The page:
7. Support for families and carers

There is increasing pressure both in the UK and the US to make access to naloxone easier for families and carers (watch the ‘Reach for Me‘ film that highlights the story of Denise Cullen who now fights for naloxone access following the death of her son Jeff). Having carer access to naloxone can help remove the feeling of powerlessness that some family members face when thinking about overdose. UK law does allow for carer access to naloxone as long as the person at risk holds a prescription.

8. Protects against future ‘strong’ batches

Public Health, the police and many drug organisations often put out warnings about strong batches of heroin causing overdoses of course that is all it amounts to, a warning, and human psychology being what it is a warning that says “drugs here are stronger” often just leads to increased drug sales. Isn’t it far better to also have an antidote in place in the community already that protects people who overdose, after all as Jennifer Vanderschaeghe of the Alberta AIDS Network Society says:

The best time to start an overdose program was many, many years ago. The second best time is today.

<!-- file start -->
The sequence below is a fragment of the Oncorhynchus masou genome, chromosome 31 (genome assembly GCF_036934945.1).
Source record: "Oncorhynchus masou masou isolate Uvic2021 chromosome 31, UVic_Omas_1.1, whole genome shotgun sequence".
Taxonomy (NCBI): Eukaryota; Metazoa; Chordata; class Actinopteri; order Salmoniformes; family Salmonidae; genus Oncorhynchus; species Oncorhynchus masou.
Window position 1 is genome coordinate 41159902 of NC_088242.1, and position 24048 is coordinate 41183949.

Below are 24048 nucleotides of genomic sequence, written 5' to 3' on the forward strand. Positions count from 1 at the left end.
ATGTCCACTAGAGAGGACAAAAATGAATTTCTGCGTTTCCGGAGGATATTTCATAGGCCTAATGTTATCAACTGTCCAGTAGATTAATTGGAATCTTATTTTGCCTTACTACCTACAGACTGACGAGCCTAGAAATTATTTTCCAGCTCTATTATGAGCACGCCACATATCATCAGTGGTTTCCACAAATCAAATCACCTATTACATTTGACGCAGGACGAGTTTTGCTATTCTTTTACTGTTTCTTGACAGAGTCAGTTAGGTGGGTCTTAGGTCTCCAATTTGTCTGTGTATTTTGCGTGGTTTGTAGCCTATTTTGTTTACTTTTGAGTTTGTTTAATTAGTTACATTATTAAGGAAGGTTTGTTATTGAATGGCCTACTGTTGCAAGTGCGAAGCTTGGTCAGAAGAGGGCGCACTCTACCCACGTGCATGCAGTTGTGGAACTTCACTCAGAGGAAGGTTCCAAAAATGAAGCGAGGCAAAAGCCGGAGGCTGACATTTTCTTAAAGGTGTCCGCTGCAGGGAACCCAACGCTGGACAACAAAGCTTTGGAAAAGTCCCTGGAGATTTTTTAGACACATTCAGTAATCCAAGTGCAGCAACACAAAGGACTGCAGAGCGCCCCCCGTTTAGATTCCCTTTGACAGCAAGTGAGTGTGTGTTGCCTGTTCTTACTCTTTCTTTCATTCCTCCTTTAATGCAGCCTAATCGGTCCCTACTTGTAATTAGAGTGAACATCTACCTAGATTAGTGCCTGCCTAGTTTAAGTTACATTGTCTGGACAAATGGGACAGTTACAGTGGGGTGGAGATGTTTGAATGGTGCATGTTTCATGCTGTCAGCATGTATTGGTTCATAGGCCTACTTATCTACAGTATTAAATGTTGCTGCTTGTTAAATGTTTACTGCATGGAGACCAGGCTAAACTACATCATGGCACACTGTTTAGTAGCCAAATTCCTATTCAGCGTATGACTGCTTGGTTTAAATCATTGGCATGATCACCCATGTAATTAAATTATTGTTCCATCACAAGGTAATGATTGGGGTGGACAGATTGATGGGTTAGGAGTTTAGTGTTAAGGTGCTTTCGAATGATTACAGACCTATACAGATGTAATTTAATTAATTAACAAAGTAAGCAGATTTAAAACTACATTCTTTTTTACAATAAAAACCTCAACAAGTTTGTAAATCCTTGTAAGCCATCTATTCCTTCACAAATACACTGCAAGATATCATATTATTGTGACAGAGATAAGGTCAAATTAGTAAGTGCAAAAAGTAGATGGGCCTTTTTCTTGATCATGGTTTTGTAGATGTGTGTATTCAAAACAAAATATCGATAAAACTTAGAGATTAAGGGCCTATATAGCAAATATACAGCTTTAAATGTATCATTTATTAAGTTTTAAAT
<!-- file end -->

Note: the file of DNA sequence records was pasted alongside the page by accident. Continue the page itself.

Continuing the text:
Jennifer Vanderschaeghe

9. Not just heroin users

While heroin use is an obvious focus of most readers of this website, we need to remember that opiates are in many prescribed pain medications, and that these medications are an increasing cause of accidental overdose deaths. Providing an antidote for accidental OD along with any prescriptions for these pain medications seems only logical (I’m looking at the Doctors out there on this one).

10. Brings other groups in

Naloxone provision brings other groups to the discussion, for instance in the US there are now many police forces that carry naloxone to allow them to respond effectively to overdoses (after all they are often first at the scene). This changes the narrative of the police being someone a drug user feels scared of to one where police are actively promoting life and wellbeing.

Ohh I promised you ten reasons and I seem to have ten already… so please consider this a special bonus reason:



The website of the Naloxone Action Group campaigning for wider access to naloxone in England.
Film with Greg Scott talking about having naloxone in a family situation.
A HIT Hot Topics film with Dan Bigg talking about the rising cost of naloxone in the US.
The website.

Special thanks to Eliza Wheeler, Meghan Ralston and Stephen Malloy for help in putting this article together.

Writer: Nigel Brunsdon

Nigel Brunsdon is the owner of Injecting Advice. He’s been working in harm reduction since the 1990’s, previously a frontline needle programme worker he now splits his time between photography and developing online resources for drugs workers and users.

Nigel Brunsdon